Long Pepper Comes in Black and White

Long pepper (Piper longum), sometimes called Javanese, Indian or Indonesian Long Pepper, is a flowering vine in the family Piperaceae, cultivated for its fruit today but which has usually been dried and used as a  seasoning.

Long pepper is a close relative of Piper nigrum producing both black and white pepper, and has a similar yet hotter, taste.

The fruit of the pepper consists of many minuscule fruits — each about the size of a poppy seed — embedded in the surface of a flower spike that closely resembles a hazel tree catkin. The fruit, known as a peppercorn when dried, is a small drupe five millimeters in diameter, dark red when fully mature, containing a single seed.

The fruits contain the alkaloid piperine, which contributes to their pungency. Another species of long pepper, Piper retrofractum, is native to Java, Indonesia.

Dried long pepper catkins

Long  pepper is native to South India and is extensively cultivated there and elsewhere in tropical regions.  The plant is distributed from Central Himalayas to Assam, Lower hills of Bengal, evergreen forests of Western Ghats, Nicobar Islands, Uttar Pradesh and Nepal.

Long Pepper is cultivated on a large scale in lime stone soil and in heavy rainfall areas where relative humidity is high.

The fruits and roots of Long Pepper are used as medicine for respiratory disease and as counter irritant and analgesic for muscular pains and inflammation. It has carminative, haematinic and anti-helmintic properties.

Historic Trivia

Round, or black pepper began to compete with long pepper in Europe from the twelfth century and had displaced it by the fourteenth century.

The quest for cheaper and more dependable sources of black pepper fueled the Age of Discoveries; only after the discovery of the New World and of chile pepper, called by the Spanish pimiento, employing their word for long pepper, did the popularity of long pepper fade away.[2]

Long pepper reached Greece in the sixth or fifth century BCE, though Hippocrates,the first writer to mention it, discussed it as a medicament rather than a spice.[1] Among the Greeks and Romans and prior to the European discovery of the New World, long pepper was an important and well-known spice. The ancient history of black pepper is often interlinked with (and confused with) that of long pepper, though Theophrastus distinguished the two in the first work of botany.[3]

Cooking with Long Pepper- Black and White

Black pepper is produced from the still-green unripe berries of the pepper plant. The berries are cooked briefly in hot water, both to clean them and to prepare them for drying. The heat ruptures cell walls in the fruit, speeding the work of browning enzymes during drying. The berries are dried in the sun or by machine for several days, during which the fruit around the seed shrinks and darkens into a thin, wrinkled black layer around the seed. Once dried, the fruits are called black peppercorns.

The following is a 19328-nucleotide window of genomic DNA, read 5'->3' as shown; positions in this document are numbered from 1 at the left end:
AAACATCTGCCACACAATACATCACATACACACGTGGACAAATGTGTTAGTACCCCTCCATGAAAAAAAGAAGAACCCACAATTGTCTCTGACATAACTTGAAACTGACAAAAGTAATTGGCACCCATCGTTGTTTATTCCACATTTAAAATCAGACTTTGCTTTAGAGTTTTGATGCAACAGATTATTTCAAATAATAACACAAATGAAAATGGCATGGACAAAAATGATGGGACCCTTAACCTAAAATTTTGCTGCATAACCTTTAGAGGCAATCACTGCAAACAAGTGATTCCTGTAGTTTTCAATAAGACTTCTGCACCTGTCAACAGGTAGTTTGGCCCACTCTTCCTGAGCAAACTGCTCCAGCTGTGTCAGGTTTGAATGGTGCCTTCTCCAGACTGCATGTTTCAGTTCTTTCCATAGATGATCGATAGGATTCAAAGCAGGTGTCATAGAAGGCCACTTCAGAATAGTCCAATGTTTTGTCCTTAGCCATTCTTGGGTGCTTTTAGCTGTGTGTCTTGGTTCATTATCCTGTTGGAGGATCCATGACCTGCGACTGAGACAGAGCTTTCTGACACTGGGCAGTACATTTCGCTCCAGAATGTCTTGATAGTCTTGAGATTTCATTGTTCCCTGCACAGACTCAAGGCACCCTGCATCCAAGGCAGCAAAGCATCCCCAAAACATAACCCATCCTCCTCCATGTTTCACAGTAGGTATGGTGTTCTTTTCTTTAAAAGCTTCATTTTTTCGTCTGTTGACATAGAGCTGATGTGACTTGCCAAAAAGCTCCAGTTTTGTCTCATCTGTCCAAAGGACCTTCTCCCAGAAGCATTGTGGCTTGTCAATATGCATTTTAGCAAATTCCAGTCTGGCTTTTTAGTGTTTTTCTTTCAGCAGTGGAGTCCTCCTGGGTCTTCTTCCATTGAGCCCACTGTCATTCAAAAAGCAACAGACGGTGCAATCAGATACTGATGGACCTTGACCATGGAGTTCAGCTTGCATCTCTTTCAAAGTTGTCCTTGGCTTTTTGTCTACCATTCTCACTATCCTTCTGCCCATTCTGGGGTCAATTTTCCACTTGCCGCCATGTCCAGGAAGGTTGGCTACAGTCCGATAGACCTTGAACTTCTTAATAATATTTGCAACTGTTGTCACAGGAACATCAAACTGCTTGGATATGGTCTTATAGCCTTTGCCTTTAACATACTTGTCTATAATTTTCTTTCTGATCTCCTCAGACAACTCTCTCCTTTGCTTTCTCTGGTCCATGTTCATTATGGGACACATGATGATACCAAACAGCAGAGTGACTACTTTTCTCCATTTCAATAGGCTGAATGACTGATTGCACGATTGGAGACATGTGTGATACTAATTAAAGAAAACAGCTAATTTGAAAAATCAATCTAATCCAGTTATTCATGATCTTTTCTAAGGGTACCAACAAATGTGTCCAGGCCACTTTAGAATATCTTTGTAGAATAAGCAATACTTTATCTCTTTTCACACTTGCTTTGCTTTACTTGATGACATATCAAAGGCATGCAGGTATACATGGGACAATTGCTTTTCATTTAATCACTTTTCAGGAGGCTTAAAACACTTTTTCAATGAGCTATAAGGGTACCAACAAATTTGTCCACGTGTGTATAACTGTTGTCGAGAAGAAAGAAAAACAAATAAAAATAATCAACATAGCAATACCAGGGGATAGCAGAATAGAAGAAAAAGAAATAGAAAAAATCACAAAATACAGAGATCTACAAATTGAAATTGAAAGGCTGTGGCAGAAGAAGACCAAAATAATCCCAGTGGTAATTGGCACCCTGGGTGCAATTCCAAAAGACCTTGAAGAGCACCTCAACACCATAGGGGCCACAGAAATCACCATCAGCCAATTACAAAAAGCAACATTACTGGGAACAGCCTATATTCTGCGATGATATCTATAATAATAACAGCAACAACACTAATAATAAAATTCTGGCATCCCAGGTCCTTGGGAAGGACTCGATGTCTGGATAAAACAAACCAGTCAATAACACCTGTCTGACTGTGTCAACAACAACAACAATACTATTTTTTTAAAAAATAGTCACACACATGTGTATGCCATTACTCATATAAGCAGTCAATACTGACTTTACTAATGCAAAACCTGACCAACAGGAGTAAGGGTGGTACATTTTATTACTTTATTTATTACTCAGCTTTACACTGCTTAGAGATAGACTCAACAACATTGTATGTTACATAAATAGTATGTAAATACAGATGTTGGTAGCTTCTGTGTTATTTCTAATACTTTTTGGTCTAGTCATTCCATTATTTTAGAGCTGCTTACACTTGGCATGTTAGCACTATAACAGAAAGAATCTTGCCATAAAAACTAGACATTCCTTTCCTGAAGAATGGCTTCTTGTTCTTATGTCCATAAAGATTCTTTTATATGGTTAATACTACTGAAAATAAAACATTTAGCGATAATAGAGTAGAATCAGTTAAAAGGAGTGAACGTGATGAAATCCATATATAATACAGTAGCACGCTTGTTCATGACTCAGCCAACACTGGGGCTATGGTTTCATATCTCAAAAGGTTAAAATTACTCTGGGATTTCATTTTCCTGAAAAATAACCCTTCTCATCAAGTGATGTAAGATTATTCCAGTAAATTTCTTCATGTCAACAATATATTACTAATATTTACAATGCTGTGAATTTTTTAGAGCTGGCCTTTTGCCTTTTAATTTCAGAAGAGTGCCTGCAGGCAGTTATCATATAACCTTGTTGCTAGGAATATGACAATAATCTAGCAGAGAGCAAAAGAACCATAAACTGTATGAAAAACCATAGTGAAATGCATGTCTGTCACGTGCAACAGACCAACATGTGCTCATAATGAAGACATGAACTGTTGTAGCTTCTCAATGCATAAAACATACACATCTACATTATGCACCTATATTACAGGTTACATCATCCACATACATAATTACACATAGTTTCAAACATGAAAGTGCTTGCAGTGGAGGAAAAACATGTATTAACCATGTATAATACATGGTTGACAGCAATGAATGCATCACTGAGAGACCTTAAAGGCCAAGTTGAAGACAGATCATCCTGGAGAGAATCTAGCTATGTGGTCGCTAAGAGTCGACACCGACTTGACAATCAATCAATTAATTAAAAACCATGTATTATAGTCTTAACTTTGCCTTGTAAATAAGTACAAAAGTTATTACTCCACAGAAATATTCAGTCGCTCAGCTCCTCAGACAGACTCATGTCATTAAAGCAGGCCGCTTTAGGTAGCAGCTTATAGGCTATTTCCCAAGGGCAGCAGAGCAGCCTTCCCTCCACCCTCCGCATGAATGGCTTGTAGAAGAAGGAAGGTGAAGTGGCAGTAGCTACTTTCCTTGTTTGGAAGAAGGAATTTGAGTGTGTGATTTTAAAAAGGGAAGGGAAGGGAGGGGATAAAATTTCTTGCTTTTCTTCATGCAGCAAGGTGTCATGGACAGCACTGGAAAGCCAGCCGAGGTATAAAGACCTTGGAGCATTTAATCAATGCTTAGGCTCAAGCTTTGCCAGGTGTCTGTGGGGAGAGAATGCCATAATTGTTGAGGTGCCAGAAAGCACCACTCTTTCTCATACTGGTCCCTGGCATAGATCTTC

White pepper consists of the seed only, with the fruit removed. This is usually accomplished by allowing fully ripe berries to soak in water for about a week, during which time the flesh of the fruit softens and decomposes. Rubbing then removes what remains of the fruit, and the naked seed is dried. Alternative processes are used for removing the outer fruit from the seed, including removal of the outer layer from black pepper produced from unripe berries.

Black pepper is the most common, while white pepper is mainly used in dishes like light-colored sauces or mashed potatoes, where ground black pepper would visibly stand out. There is disagreement regarding which is generally spicier. They do have differing flavors due to the presence of certain compounds in the outer fruit layer of the berry that are not found in the seed.

Availability Today

Today long pepper is a rarity in general commerce. Chile peppers, some of which, when dried, are similar in shape and taste to long pepper, are easier to grow in a variety of locations more convenient to Europe and the Americas.

Today, long pepper is an extremely rare ingredient in European cuisines, but it can still be found in Indian vegetable pickles, some North African spice mixtures, and in Indonesian and Malaysian cooking. It is readily available at Indian grocery stores, where it is usually labeled Thippili.


1. Maguelonne Toussaint-Samat, Anthea Bell, tr. The History of Food, revised ed. 2009.

2. Philippe and Mary Hyman, “Connaissez-vous le poivre long?” L’Histoire no. 24 (June 1980).

3. Maguelonne Toussaint-Samat, Anthea Bell, tr. The History of Food, revised ed. 2009.


Dalby, Andrew (Oct 1, 2002). Dangerous Tastes: The Story of Spices, 89. Google Print. ISBN 0-520-23674-2 (accessed October 25, 2005). Also available in print from University of California Press.

McGee, Harold (2004). On Food and Cooking (Revised Edition). Scribner. ISBN 0-684-80001-2.  pp 427-429, “Black Pepper and Relatives”.


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